Editing for authors: because every writer needs a good editor.

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I was speaking w/ my former employer about the possibility of freelancing for them. They're definitely interested. My former supervisor said that there has been frustration among the staff in the department with other freelance writers because of a perceived lack of responsiveness. She said that staff members were frustrated because they had a hard time getting in touch a freelancer. She was concerned because '...freelancers operate on their own schedules.' Of course, as we all know, the purpose of freelancing is to be able to work on your own schedule. However, it seems that corporate clients also want freelancers to be available during business hours. How does one handle that challenge? Any advice? I want to create an understanding upfront, but I'm not sure how to go about it. I don't think, however, that I should be chained to my desk waiting for their call?


i don't see any problem...

email should take care of that for both sides... if you give out an email address that you check for new mail every morning and evening, and get a pop-up announcement on your screen whenever new mail comes in while you're working, you can get back to clients within minutes of their request for contact and deal with any work-related requests either immediately, or asap after you finish what you're working on at the moment...

it's what i do for those i mentor all over the world, and any others who want to contact me for some reason... no one waits more than a few minutes for a reply, no matter what i'm working on [or overnight, if the mail comes in after i shut down for the day at 9-10pm]...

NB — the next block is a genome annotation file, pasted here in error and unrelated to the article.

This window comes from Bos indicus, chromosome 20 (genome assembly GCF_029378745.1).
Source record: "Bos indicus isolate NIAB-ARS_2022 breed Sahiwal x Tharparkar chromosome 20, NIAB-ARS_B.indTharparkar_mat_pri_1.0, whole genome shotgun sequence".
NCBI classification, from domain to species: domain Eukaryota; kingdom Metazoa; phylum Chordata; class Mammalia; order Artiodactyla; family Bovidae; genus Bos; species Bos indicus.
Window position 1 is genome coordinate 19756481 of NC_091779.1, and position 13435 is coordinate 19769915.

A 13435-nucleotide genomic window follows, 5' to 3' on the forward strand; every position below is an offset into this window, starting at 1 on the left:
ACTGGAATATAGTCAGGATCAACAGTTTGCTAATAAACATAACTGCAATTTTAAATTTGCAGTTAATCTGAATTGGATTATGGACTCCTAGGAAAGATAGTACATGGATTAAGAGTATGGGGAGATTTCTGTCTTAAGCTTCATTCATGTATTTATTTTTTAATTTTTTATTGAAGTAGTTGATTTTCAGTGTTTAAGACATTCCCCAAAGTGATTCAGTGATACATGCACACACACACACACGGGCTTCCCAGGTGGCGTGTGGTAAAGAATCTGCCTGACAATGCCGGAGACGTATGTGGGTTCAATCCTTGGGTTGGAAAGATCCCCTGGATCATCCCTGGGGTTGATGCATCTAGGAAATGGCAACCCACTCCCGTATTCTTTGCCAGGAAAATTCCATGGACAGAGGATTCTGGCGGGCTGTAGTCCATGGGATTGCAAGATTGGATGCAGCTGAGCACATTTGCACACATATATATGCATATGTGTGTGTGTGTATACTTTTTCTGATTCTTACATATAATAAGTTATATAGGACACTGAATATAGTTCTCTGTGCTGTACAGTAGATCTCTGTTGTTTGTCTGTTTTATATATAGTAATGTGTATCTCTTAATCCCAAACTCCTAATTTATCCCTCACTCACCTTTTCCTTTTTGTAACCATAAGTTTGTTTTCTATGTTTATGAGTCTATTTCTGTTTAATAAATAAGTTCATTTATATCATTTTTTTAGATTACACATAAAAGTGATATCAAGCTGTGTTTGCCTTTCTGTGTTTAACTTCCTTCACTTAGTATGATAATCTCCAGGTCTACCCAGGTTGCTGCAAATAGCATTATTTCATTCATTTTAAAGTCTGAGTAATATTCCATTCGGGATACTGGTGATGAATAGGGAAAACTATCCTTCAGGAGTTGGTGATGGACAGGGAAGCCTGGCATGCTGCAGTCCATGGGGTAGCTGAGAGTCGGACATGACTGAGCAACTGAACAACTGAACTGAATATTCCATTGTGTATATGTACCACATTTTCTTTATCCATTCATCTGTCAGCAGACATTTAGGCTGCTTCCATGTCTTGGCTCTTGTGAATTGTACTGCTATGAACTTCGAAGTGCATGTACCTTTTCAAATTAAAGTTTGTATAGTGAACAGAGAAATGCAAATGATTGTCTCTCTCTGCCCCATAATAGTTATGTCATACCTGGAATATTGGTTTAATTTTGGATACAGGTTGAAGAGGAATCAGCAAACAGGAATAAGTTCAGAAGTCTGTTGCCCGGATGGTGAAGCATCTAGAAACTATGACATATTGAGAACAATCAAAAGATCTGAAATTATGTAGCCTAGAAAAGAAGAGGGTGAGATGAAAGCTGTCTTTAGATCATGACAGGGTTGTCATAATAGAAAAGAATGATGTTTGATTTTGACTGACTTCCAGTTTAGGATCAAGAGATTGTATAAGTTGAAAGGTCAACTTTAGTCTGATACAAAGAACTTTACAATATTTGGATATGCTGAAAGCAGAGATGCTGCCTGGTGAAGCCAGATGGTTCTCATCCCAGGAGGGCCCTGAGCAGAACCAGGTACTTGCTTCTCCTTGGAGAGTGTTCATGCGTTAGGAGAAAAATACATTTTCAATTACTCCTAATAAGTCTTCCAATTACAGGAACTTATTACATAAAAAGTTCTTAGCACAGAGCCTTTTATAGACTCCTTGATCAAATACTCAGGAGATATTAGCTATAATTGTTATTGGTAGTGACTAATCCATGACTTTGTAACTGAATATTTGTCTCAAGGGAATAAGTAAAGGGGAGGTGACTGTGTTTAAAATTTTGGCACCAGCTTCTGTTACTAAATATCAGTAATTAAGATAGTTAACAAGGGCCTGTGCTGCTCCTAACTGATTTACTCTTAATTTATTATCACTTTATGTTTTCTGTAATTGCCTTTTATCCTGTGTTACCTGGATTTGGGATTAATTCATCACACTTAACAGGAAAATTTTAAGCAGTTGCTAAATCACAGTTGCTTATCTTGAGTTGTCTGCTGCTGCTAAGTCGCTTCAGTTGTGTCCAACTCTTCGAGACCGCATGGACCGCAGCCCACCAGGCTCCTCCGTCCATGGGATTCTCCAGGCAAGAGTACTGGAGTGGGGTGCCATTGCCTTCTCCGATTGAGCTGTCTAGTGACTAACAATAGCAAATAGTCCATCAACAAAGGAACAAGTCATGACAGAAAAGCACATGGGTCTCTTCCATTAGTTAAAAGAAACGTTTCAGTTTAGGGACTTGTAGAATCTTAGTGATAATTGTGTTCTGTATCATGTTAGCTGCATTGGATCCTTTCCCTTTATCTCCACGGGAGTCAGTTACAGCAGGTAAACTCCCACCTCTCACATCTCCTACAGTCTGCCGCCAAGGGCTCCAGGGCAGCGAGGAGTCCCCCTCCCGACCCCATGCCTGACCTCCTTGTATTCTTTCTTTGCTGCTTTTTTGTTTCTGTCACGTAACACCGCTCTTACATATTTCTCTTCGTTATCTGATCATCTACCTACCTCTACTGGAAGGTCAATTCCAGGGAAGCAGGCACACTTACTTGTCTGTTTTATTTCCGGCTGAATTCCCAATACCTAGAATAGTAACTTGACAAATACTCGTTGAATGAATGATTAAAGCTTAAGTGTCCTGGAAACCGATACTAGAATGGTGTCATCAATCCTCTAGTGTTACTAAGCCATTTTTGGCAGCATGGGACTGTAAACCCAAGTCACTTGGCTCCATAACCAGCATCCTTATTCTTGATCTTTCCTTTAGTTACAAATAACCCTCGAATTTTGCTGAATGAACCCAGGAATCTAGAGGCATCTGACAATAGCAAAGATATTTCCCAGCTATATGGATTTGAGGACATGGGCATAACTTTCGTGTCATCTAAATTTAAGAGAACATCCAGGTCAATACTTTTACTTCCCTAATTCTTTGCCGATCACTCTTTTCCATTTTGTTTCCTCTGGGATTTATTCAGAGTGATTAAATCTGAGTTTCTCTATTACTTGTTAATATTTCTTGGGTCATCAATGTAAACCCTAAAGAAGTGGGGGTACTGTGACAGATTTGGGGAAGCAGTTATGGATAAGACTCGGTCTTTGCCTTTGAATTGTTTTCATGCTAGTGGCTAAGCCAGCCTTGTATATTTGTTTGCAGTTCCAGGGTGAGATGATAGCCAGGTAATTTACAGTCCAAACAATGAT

love and hugs, maia


Re: i don't see any problem...

You know, I offered a similar suggestion to my former employer/new client while we were speaking. I tried to reassure her by telling her that my email is on all of the time and that I check it several times a day. I was also thinking of printing my cell phone number on my business cards so that if I'm out gathering up the kids, etc., I won't miss a call. It just seems like the term 'non-responsive' is one of the worst things a freelance writer could be called. I don't want that to happen to me. Thanks again!


Re: i don't see any problem...


Providing several pieces of contact info (email, home phone, cell phone) is always a good idea. I would also think that if you were reliable on the job when you worked for your former employer that your ex-boss(es) would trust you to be responsible as a contract employee.

When they send freelance work your way for the first time, return all attempts to contact you promptly and try to beat the deadline. Go the extra mile and if they are pleased with your work, they'll certainly call you again.

Good luck!


Tish Davidson

Home Phone

I would think twice about giving a client my home phone. I have clients many time zones away, and they tend to forget about the time change and call in the middle of my night - scares me to death, since I think something dreadful has happened to someone in the family.


Home phone

That would be scary experience, since typically NO good call comes at 2 a.m.

But, if you're working with local clients (or don't have a cell phone) it should be ok.


Re: Home phone

Have you put a profolio together and given it to your previous employer?

It would be good to follow up your discussion in writing. why not send or take over a letter setting out your skills and abilities along with samples of your work?

I agree that giving people the option of contacting you by email is the best way to go. And yes, if they already know you then you should remind them of how much cheaper it is to hire a freelancer, especially one that they already know. :)

Let us know what happens.
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